What factors will a judge consider in awarding custody of a pet in a divorce?
Up until now, pets in California, as in most states, were considered property and judges often struggled to determine who should keep the beloved family pet in a divorce. Where both parties wanted to keep the pet, judges would often consider who purchased the pet in awarding ownership. With few laws governing the division of pets, judges were left to their own devices when it came to pet division. Now, California has passed a new law that gives judge’s discretion to award custody of the pet after consideration of several factors, like who feeds the pet, who walks, and the like. Pet division in the state will now be more akin to child custody cases. Our Southfield, Michigan divorce lawyers discuss the new pet division law in California and Michigan’s pet division laws below.
California’s New Law on Pet Division
Governor Jerry Brown recently signed into law a bill that outlines the state’s stance on pets during a divorce. Per the law, pets will remain as community property, but judges are given express discretion to weigh pertinent factors when awarding custody of the pet. Factors that may be considered include who traditionally cared for the pet, walked the pet, feed it, took it to the vet, and the like.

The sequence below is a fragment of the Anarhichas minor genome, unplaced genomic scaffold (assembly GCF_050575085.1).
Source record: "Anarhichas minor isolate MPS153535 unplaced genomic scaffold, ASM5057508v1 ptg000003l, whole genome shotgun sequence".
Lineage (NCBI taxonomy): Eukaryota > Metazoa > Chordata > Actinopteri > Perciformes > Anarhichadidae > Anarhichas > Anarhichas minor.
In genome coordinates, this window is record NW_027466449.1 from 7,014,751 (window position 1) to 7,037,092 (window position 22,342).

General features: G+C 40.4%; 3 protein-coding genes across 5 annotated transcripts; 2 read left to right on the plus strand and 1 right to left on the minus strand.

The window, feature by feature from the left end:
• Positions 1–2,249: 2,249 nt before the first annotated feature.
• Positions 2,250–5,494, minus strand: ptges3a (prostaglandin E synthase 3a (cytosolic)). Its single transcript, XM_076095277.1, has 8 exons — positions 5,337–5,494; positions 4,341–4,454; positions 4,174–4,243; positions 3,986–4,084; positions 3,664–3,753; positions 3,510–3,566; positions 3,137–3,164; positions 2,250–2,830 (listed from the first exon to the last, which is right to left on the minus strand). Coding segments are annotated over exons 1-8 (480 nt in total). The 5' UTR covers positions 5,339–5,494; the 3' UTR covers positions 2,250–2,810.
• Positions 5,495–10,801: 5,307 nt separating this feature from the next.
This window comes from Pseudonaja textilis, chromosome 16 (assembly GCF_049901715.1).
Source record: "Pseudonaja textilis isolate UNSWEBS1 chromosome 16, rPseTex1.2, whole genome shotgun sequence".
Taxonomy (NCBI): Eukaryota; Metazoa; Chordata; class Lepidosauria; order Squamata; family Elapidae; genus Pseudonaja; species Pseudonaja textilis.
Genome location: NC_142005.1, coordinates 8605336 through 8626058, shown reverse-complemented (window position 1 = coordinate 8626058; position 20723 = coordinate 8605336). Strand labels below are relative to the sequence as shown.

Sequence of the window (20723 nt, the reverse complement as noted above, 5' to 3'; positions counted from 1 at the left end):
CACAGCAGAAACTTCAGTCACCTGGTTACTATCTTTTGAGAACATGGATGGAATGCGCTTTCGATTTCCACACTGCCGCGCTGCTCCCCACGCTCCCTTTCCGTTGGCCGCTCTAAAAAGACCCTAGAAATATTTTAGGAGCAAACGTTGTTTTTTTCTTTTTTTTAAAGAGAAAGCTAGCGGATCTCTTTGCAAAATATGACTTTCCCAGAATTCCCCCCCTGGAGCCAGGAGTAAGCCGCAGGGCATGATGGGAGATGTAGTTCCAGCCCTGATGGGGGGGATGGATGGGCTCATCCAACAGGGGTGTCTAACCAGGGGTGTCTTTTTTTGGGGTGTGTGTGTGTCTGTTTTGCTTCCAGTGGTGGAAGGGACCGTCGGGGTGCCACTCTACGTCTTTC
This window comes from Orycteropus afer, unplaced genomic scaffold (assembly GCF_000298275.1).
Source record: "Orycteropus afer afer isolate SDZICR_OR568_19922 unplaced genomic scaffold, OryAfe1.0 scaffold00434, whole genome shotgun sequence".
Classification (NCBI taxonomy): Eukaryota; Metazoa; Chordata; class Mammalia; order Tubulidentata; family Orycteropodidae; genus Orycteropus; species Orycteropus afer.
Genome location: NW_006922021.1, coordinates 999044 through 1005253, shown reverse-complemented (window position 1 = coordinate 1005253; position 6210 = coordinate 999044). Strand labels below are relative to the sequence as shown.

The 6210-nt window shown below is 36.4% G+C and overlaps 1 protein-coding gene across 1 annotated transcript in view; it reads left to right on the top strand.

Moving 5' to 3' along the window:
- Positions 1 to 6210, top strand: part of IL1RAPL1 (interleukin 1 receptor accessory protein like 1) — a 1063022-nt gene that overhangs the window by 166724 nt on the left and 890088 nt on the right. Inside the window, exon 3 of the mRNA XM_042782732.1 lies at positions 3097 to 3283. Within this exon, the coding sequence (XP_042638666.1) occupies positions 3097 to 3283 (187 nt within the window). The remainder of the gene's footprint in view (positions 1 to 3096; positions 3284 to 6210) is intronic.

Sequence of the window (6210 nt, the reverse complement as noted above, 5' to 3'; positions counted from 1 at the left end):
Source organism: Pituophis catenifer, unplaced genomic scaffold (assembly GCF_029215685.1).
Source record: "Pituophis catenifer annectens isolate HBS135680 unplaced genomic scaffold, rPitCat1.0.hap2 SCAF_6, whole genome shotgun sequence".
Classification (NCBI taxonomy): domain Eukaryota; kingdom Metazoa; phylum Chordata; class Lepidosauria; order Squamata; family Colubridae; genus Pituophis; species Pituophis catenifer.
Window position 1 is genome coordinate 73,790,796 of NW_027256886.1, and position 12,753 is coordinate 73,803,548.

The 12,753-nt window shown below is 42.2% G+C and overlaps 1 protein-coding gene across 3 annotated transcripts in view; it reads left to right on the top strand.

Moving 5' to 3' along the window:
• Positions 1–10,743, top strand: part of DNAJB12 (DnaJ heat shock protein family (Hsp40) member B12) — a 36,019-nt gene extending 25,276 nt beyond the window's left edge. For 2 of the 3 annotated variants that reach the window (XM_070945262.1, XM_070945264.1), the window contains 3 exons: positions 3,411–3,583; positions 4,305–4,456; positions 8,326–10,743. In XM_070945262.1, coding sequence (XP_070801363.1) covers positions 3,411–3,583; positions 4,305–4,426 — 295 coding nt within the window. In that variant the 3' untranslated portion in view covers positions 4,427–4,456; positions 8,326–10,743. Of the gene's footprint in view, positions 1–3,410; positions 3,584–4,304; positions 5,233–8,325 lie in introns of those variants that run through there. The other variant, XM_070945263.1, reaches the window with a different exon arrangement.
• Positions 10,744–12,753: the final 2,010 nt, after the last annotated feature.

Before passage of the law, judges each developed their own approach to determining who should keep a beloved family pet. Some judges even had the pet brought into court and placed between the owners to determine who the pet supposedly liked best. Now, pet division will function much like child custody, and hopefully the end result will be the fair award of custody of the family pet.
Pets in Michigan Divorces
Michigan law provides that pets are property in the event of a divorce. As property, judges are required to assign ownership of the pet to just one of the divorcing spouses. When two spouses cannot agree on who will keep the pet, judges will apply the laws of equitable division to determine who should keep the pet.
California has now joined the ranks of a few other states who have taken the approach that pets should not be treated the same as other types of property. Time will tell whether Michigan lawmakers file suit and amend pet division laws in the state in the future.